The O’Reilly Open Source Convention (OSCON) is an annual convention for the discussion of free and open source software. Open source has seen tremendous support over the last decade after going through a dark winter of software commercialization in the 80s and 90s. A historical turning point was when Netscape released the Netscape Communicator internet suite as free software in 1998 and the source code was used to spur Mozilla Firefox, Thunderbird, SeaMonkey and KompoZer.
Background on Open Source:
Proponents of Free and Open Source (FOSS) during the 90s included heavy weight Microsoft, Oracle and IBM. For instance, a Microsoft executive stated in 2001 that “open source is an intellectual property destroyer. I can’t imagine something that could be worse than this for the software business and intellectual-property business.” Fast forward nearly two decades, and Microsoft has reversed direction, and is pining for the open source community to accept the company as a contributor and supporter of open source.
Tim O’Reilly of O’Reilly Media, and the founder of OSCON, was at the strategy session in April of 1998 when the term open source was coined. Open source software today has won the war with most software development containing open source code and many previously opposed corporations changing their stance to support FOSS. According to the Open Source Initiative, the movement has caused a $60 billion loss for proprietary software, which correlates to $60 billion in customer savings per year.
This year’s conference reflected the relative calm confidence around open source development with most keynotes used for marketing purposes to win over the attendees on using their services rather than anything news breaking. Google, Amazon, Microsoft and IBM were among those bidding for the crowd in the keynotes.
Interesting enough, O’Reilly’s insights showed blockchain technology losing interest from software developers in the keynote on developer audience insights. The term fell 18 points in their rank points to number 26 on search terms. Kubernetes, the open source container framework, was effectively number 1.
According to Brian Behlendorf of Hyperledger, blockchain technology is not likely to create the next Amazon or Google as it’s more of a cooperative consortium. In his session, “2019: Year of professionalization for open source blockchain,” he pointed out that 45% of companies stated they would join with their competitor on blockchain technology development.
With that said, 80% of companies have not put blockchain technology into production and the market is very early. Many mistakenly think blockchain technology is synonymous with crypto, however, some of the most compelling use cases today include traceability with the food supply chain, judicial consortium chain, routing and settling insurance claims, and digital identity within businesses and government agencies. These uses are currently being explored by companies, such as Wal-mart with FoodTrust, LegalX Chain, the Intelligent Health Care Network and the OrgBook.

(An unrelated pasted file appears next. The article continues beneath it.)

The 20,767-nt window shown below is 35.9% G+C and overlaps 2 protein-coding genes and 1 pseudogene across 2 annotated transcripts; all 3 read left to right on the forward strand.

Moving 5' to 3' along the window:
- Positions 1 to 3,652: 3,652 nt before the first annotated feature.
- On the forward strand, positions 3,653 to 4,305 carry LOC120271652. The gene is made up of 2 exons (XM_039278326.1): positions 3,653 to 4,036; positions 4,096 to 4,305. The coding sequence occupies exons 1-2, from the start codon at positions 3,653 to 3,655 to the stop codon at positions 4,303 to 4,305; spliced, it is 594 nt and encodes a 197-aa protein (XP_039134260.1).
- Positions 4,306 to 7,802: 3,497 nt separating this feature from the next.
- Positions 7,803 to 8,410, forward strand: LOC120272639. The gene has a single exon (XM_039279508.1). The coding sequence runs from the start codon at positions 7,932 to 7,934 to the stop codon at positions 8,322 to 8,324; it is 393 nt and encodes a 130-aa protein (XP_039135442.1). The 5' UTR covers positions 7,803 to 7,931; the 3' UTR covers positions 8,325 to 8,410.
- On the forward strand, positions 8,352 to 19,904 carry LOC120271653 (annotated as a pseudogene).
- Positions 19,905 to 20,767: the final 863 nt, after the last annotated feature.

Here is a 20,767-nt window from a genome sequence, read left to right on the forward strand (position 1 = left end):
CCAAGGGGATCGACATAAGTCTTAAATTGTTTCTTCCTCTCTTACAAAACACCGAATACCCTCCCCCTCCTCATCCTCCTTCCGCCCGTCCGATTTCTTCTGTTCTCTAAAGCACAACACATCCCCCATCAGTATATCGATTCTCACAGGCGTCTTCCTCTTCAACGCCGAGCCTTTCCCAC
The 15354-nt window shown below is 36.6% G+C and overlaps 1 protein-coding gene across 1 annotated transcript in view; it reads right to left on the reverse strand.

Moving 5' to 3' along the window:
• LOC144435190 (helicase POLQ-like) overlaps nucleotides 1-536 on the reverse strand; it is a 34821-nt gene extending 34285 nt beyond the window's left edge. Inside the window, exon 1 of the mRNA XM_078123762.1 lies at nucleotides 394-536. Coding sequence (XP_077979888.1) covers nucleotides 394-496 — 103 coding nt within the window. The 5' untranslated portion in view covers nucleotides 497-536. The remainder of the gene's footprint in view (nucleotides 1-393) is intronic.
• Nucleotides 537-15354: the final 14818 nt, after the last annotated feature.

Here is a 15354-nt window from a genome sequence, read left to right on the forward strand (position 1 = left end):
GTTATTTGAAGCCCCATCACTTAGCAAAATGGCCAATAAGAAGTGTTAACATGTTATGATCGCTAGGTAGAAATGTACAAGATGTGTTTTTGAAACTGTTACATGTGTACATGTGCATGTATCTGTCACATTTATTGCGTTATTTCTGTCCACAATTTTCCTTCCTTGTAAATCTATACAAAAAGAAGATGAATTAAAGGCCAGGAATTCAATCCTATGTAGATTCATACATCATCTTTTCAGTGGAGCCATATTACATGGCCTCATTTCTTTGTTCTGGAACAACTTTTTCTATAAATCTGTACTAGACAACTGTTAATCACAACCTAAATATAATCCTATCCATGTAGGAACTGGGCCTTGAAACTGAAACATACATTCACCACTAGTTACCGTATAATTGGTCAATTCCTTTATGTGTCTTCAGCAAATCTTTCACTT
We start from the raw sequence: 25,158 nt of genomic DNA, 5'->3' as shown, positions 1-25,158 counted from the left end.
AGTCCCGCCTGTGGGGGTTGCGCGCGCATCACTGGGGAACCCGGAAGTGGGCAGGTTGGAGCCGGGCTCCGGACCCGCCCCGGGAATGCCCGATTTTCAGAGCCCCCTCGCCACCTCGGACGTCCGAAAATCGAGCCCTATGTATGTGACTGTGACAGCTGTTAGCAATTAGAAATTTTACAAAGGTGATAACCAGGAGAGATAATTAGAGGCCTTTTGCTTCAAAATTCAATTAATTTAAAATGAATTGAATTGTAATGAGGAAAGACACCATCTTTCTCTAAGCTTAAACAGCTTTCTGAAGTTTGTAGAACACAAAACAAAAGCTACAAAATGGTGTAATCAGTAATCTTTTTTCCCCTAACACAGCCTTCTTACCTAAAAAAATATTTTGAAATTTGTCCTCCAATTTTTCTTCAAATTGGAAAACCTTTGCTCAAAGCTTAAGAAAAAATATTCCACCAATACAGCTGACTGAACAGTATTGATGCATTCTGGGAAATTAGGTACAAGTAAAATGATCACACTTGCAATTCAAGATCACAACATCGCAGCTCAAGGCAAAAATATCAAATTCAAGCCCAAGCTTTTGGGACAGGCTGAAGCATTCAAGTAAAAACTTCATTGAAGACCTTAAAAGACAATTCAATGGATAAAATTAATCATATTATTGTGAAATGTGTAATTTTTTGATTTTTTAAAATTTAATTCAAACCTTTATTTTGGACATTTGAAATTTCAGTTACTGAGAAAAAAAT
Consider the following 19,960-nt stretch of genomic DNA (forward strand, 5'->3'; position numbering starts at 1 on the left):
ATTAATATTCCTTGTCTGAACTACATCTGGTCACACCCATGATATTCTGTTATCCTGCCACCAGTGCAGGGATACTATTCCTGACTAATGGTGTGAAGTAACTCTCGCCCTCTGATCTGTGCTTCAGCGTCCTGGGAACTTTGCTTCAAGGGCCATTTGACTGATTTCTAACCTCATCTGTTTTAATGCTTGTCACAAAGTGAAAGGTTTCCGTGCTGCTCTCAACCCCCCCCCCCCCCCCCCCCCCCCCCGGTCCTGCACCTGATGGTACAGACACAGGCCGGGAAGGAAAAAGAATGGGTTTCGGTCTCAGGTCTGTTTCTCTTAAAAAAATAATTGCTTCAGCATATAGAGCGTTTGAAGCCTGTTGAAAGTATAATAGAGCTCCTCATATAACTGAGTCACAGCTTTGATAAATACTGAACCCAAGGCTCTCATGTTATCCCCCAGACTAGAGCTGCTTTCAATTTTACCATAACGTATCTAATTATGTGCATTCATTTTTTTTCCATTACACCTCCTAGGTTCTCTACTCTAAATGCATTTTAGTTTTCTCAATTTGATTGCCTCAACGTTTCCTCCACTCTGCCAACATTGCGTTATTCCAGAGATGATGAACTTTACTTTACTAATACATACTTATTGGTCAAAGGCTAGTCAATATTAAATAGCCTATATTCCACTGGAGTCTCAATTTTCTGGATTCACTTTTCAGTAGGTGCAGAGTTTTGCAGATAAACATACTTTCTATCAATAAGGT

Here are a few more companies putting blockchain technology into use:
- NASA for secure flight data
- Honeywell for used aircraft parts market
- Chinese Central Bank’s has processed $4.36 billion on blockchain trade platform
- Malta is using smart contracts to initiate and register rent remittance
- Visa is planning to join a growing list of blockchain-based international payment providers
Behlendorf also pointed out that the United States is more averse to centralized technologies overall. Intermediaries in finance, such as SWIFT, are more comfortable for people in the United States compared to other countries around the world. Therefore, the trends presented by O’Reilly may not be reflective of blockchain’s use globally.
In addition, venture funding in blockchain technology has reportedly tumbled 60% in 2019 from $1.6 billion, down from $4.1 billion in venture funding in 2018, according to CB Insights. Taking a closer look, CB Insights reported an increase in early stage funding from 80% of equity deals in 2017 to 88% of equity deals in 2019, with funding nearly non-existent at Series D and E.
There are a few conclusions you can draw from this information:
- Blockchain technology is incipient and not able to stand up to the premature pressure that initial coin offerings placed on the technology. With ICOs now fizzling, there is more wariness around blockchain than what is deserved (and scaring off VCs)
- Blockchain technology is less of a venture-funded effort and more of a development effort, like a programming language or an internet protocol, with not much ROI to offer investors
- Blockchain technology will be developed in-house at companies rather than requiring a startup ecosystem (similar to a new programming language)
- Crypto is consolidating and other industries will need to be the impetus for blockchain’s commercialization
In the early 2000s, Python was a neglected programming language. Today, Python is the most widely used programming language, with the majority of the growth in the last five years. I think we are very early on blockchain and its potential should not be dismissed.
Blockchain databases are revolutionary and will disrupt the way many industries record and share data (beyond the financial industry). The recent withdraw of blockchain development interest is very common for new technologies. You can think of disruptive technology products like an ocean wave that comes in stronger with each attempt. Crypto pushed blockchain too hard, too soon. The market saw dollar signs rather than carefully architecting sustainable blockchain applications. We will be keeping an eye on companies for cheap, early investments in this area.